That's a long way from the courts in Winter Park, Fla., a suburb of Orlando, where Phillips, the tallest of four sisters, began taking on the boys -- and winning.
"I became interested by watching on TV and saw the Olympics," Phillips said. "I would also spend time in summer programs playing basketball in Winter Park. I'd play against the guys. I'd line 'em up! Started playing them, one-on-one, play all day and beat them all and go through them again. By then end of the day I was so tired."
Now, she hones her skills in what is billed as "The World's Most Famous Arena."
"New York has the best fans and best fan support," Phillips said. "From the front office to the floor, it's a totally different feeling. I enjoy the city. It's just such a big city to be able to do what you want. Times Square, Central Park. You can definitely broaden your horizons here.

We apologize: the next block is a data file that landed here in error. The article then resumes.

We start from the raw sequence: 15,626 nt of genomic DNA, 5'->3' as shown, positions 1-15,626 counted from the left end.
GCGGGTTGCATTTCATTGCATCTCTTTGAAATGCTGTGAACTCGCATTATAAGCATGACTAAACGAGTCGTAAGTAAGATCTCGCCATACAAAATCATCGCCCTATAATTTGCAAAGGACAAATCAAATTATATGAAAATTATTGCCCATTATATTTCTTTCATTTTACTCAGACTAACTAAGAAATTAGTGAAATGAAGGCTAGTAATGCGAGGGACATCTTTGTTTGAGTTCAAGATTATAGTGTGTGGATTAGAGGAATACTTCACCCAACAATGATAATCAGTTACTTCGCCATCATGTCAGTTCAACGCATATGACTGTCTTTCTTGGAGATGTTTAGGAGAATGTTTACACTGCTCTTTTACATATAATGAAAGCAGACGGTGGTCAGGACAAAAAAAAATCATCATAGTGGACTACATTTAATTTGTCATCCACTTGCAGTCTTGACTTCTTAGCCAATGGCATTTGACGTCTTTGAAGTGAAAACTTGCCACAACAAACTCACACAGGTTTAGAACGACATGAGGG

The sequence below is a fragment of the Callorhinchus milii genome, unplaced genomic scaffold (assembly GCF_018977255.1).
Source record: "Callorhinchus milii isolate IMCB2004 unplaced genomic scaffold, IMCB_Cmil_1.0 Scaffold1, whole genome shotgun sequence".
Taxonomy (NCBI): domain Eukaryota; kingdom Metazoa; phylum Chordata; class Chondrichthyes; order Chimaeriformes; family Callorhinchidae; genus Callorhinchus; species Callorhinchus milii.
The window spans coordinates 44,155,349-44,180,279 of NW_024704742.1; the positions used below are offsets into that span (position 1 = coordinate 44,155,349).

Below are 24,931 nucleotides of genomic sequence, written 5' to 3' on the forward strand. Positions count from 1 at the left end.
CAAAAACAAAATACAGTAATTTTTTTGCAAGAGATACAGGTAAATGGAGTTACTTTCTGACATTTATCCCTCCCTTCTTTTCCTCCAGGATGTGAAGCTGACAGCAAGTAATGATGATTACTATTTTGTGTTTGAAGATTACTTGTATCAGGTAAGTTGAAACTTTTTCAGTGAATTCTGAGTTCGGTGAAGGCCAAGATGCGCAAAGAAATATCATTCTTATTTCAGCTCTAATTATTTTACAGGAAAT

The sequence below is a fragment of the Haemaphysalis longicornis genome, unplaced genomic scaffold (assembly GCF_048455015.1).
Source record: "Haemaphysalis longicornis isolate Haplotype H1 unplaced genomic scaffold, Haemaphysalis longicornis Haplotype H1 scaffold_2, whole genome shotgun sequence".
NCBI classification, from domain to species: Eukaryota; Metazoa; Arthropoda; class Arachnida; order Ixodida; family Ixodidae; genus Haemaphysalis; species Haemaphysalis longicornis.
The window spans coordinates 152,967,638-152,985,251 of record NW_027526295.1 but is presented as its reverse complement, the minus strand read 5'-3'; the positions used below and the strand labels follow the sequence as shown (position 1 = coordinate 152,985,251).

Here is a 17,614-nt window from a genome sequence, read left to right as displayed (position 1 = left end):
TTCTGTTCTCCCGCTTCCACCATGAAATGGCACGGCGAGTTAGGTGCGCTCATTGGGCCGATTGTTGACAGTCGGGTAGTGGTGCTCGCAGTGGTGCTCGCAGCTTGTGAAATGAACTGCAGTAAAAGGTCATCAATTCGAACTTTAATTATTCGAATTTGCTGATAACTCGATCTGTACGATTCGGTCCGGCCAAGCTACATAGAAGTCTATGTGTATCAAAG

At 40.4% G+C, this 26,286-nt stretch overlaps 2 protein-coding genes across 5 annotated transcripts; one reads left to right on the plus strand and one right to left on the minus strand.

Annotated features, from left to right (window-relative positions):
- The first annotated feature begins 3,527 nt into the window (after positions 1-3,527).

"But there's still a lot to do. It's about doing everything to its fullest, adding muscle and standing strong. It's about being smarter and well-rounded. We're women; we love what we're doing on the court and we thrive on the support we get off of it. And that's the reason we do what we do."
New York is also a place that appreciates multi-talented athletes. In addition to her on-court excellence, Phillips has a promising singing career.
She sang the national anthem in Madison Square Garden before a nationally televised audience. She dreams of the day when she and her sisters can record an a cappella gospel CD.
"I love to sing," Phillips said. "It makes me happy. It's an expression, an outlet. And to go out there and be willing to perform, as a woman, to go out there and to sing is very personal to me."
Phillips has found her comfort zone in both, whether it's setting a pick in the high post or singing with her sisters.
"We have a feel for each other, like we do on the court here," Phillips said. "It's a constant challenge to come out and make sweet harmony on the floor and in the studio.
"And that's what I want to do, make sweet harmony."